The Brunswick Planning Board voted Tuesday to table Bowdoin College’s proposed Pickard Field Athletic Complex upgrades while a third party reviews evidence showing the project will not introduce PFAS — a class of chemicals linked to several types of cancer — into the area.

The board’s decision, which came at the recommendation of Planning Department staff, will push final approval of Bowdoin’s $15 million development to Jan. 18.

In the meantime, the town will hire a scientist or scientific consulting group to review testing submitted by Bowdoin indicating the turf fields it plans to purchase will contain only trace amounts of PFAS at levels far below limits set by the EPA and the country’s most restrictive individual states. (Maine has not set soil concentration guidelines for the specific PFAS compounds in question.)

The college will reimburse Brunswick the cost of the review, according to Town Manager John Eldridge.

“Peer reviews are not unusual, but they are infrequent, as staff typically has the expertise to review most components of an application,” Eldridge wrote in an email. “Addressing the environmental concerns associated with PFAS requires a level of scientific expertise well beyond the capacity of town staff.”

At Tuesday’s meeting, several speakers from Bowdoin’s athletics department discussed the need for the Pickard upgrades, which will include the installation of three new turf fields, stadium seating, more than two dozen dark-sky compliant light towers and more.


Women’s soccer coach Brianne Smithson and softball coach Ryan Sullivan said the lengthening of the academic day, combined with an overbooked practice schedule in William Farley Field House, has heaped pressure on student athletes in recent years.

Unable to practice on grass fields in the year’s early months, Bowdoin’s spring athletes must instead share limited indoor space. As a result, some teams don’t finish practice until after midnight, making it a challenge for some athletes to balance sports and schoolwork.

“We do always put academics first, but they feel very invested in both,” Smithson said. “They feel like they need to choose.”

The proposed turf fields, which can be easily cleared of ice and snow and would come equipped with lights, would allow teams to move outside earlier in the year, according to college officials.

Community members, some of whom lobbied the council to pass a moratorium that would have stopped Bowdoin from moving forward with its plan, expressed sympathy with the college’s athletes during the public comment section of Tuesday’s meeting. Yet they also worried more outdoor practice time, combined with the development’s new sound systems, would bring disruptive noise into the neighborhood surrounding Pickard Field.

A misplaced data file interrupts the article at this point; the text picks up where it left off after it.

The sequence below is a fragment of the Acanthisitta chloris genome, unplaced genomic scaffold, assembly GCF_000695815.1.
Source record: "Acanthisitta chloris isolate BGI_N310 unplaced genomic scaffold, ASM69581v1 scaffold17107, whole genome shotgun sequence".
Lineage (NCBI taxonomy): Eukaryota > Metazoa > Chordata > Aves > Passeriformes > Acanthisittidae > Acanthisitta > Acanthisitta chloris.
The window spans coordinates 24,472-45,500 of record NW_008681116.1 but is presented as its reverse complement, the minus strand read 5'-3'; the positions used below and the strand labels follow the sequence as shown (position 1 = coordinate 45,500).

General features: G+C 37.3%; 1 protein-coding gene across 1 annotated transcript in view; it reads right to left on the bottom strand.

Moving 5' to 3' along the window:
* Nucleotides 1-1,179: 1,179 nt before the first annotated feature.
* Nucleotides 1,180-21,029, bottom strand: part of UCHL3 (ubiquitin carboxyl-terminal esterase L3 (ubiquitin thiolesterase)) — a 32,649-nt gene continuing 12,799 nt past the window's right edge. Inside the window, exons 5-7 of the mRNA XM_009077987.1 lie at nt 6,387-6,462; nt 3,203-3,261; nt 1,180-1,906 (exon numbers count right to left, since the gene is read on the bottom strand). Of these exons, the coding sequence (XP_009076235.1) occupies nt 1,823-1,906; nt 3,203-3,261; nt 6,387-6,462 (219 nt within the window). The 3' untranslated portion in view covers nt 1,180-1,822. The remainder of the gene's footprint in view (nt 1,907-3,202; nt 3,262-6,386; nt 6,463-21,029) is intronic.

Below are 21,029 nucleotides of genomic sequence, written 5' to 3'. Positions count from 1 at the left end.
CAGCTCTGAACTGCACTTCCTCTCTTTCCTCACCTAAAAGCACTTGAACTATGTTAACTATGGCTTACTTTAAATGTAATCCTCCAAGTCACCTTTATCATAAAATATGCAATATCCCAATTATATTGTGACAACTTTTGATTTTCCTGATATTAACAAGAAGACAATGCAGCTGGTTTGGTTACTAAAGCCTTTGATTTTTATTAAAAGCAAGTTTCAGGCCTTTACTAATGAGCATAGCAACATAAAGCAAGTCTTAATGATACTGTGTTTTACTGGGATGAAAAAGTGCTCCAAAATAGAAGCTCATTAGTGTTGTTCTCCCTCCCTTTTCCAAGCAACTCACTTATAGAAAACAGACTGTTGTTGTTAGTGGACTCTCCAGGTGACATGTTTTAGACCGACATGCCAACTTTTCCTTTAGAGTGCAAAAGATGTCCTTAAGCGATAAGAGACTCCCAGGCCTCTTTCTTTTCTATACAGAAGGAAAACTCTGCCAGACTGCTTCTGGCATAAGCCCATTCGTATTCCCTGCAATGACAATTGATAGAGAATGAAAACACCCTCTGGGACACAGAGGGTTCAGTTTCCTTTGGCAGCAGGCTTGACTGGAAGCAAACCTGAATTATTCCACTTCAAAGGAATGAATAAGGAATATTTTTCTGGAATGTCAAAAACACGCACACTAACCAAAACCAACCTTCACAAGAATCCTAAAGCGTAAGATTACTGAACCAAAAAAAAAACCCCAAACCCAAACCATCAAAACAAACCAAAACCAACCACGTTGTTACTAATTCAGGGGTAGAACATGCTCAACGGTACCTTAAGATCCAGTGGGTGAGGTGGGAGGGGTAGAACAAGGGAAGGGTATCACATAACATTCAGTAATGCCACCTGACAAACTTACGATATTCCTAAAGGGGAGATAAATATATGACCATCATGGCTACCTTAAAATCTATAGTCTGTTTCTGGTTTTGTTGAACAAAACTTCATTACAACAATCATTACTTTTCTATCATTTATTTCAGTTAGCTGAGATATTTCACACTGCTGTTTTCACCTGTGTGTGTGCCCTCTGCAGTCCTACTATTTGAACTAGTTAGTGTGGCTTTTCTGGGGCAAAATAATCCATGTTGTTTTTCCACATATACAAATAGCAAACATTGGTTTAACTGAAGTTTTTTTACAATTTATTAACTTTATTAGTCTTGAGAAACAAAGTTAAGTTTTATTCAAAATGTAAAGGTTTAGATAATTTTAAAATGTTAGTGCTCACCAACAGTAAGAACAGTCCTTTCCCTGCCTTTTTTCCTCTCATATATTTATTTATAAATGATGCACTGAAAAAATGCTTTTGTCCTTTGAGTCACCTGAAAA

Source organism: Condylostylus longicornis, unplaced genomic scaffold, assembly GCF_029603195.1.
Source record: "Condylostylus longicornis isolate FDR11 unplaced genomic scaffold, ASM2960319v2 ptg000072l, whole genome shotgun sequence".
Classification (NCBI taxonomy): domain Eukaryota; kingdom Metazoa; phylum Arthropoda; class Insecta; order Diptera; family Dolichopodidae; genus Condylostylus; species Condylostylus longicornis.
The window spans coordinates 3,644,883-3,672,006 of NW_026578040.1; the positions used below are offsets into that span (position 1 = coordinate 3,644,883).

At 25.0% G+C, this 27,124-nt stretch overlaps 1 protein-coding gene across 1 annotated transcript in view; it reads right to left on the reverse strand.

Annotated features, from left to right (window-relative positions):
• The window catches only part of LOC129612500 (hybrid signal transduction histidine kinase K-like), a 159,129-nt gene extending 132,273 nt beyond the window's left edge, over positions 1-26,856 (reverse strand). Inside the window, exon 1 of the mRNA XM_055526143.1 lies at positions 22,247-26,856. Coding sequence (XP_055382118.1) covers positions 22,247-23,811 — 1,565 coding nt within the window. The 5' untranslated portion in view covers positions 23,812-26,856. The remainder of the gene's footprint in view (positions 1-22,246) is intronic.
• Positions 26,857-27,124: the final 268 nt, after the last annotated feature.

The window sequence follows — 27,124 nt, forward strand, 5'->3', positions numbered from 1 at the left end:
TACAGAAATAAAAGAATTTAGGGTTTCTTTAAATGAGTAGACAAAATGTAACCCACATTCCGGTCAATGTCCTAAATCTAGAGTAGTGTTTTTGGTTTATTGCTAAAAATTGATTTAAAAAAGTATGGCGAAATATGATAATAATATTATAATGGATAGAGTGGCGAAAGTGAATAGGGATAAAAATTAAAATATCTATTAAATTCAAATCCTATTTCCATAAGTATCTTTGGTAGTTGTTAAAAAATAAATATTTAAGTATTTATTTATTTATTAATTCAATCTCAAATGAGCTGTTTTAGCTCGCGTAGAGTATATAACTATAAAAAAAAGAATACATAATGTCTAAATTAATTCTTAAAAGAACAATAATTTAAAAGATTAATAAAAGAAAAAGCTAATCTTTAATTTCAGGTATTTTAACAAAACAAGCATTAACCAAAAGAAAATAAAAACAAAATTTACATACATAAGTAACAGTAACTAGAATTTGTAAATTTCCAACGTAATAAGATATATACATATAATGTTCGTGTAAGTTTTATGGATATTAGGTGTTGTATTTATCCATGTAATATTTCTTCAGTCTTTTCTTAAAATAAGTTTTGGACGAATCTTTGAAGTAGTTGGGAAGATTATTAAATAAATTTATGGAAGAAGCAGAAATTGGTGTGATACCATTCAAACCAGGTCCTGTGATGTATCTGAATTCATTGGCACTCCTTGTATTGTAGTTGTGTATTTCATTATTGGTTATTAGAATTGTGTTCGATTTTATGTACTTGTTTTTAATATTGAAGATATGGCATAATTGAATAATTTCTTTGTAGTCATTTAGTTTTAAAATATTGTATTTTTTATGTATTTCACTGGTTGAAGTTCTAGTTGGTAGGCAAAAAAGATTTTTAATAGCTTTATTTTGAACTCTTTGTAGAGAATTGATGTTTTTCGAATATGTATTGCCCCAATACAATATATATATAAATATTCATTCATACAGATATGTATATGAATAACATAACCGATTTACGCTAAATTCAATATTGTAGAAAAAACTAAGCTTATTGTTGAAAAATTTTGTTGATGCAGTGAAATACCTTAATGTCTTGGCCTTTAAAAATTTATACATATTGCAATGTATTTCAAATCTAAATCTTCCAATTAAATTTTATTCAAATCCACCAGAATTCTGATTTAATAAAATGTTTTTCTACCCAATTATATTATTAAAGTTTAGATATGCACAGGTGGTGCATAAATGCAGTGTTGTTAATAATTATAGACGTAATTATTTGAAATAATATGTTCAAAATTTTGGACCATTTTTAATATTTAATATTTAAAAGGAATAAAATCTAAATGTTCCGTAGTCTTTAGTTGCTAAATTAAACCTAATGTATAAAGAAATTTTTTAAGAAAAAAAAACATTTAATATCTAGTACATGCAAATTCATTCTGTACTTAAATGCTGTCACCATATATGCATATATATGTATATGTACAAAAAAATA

Resident Eddie Kingman questioned the accuracy of a sound study performed by Cavanaugh Tocci, which used computer modeling to show the use of Bowdoin’s new facilities would not violate local noise ordinances. He said his own personal testing, conducted with an iPhone app, showed Pickard Field already regularly produced sound levels prohibited by town code, even though the complex currently has only one sound system, rather than the proposed four.


“I think that every Bowdoin professor in the audience here today would tell you that computer modeling is great, but empirical evidence is better,” Kingman said. “I don’t have superhuman hearing, so I can tell you without a shadow of a doubt that that music exceeded the 55 [decibels] allowed for daytime noise.”

Kingman and other residents pushed the board to require an independent sound study before allowing Bowdoin to build its proposed sound systems.

Yet the board members demurred, noting they were more comfortable with the science behind the sound study than the PFAS analysis.

“I was pretty well-satisfied with the study that was included in the proposal,” board member Alison Harris said. “The town has recourse that is not as devastating as digging up a bunch of turf playing fields if in fact there’s a problem.”

Bowdoin will also need a permit from the Maine Department of Environmental Protection before it can begin work on the project, which it hopes to begin next spring and finish in time for its spring 2024 sports season.

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